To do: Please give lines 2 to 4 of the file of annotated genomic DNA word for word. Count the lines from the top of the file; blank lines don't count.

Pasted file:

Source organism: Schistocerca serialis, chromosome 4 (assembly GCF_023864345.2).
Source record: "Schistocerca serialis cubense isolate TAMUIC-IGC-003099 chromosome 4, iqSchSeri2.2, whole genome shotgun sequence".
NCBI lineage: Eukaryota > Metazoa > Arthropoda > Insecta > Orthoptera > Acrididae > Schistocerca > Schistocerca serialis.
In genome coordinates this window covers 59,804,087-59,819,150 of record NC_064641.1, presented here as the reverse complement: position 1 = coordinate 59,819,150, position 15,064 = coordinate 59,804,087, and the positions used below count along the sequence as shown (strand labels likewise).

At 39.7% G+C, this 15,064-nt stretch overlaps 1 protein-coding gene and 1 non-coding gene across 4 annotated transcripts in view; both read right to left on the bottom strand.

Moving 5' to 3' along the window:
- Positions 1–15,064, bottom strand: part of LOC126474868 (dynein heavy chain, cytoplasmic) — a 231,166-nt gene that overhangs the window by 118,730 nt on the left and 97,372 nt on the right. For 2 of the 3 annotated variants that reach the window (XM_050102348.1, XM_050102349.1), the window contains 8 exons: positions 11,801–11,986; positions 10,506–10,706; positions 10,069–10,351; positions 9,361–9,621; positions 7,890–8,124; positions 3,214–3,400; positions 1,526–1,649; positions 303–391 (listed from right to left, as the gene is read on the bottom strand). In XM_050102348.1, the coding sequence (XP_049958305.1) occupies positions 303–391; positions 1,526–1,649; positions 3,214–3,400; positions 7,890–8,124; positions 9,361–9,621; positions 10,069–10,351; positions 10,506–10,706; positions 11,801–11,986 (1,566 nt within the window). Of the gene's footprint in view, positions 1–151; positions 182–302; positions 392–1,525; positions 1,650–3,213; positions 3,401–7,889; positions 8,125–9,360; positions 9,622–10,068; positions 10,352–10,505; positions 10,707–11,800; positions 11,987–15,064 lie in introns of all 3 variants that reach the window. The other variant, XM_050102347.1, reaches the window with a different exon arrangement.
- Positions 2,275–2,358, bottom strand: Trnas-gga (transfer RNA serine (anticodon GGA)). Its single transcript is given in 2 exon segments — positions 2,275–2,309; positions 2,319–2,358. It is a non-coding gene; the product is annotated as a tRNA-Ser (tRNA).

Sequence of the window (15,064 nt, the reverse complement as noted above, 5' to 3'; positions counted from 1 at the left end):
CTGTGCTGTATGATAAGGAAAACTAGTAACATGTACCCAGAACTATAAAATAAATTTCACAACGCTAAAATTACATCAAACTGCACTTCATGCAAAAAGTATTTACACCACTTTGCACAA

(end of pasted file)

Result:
Source record: "Schistocerca serialis cubense isolate TAMUIC-IGC-003099 chromosome 4, iqSchSeri2.2, whole genome shotgun sequence".
NCBI lineage: Eukaryota > Metazoa > Arthropoda > Insecta > Orthoptera > Acrididae > Schistocerca > Schistocerca serialis.
In genome coordinates this window covers 59,804,087-59,819,150 of record NC_064641.1, presented here as the reverse complement: position 1 = coordinate 59,819,150, position 15,064 = coordinate 59,804,087, and the positions used below count along the sequence as shown (strand labels likewise).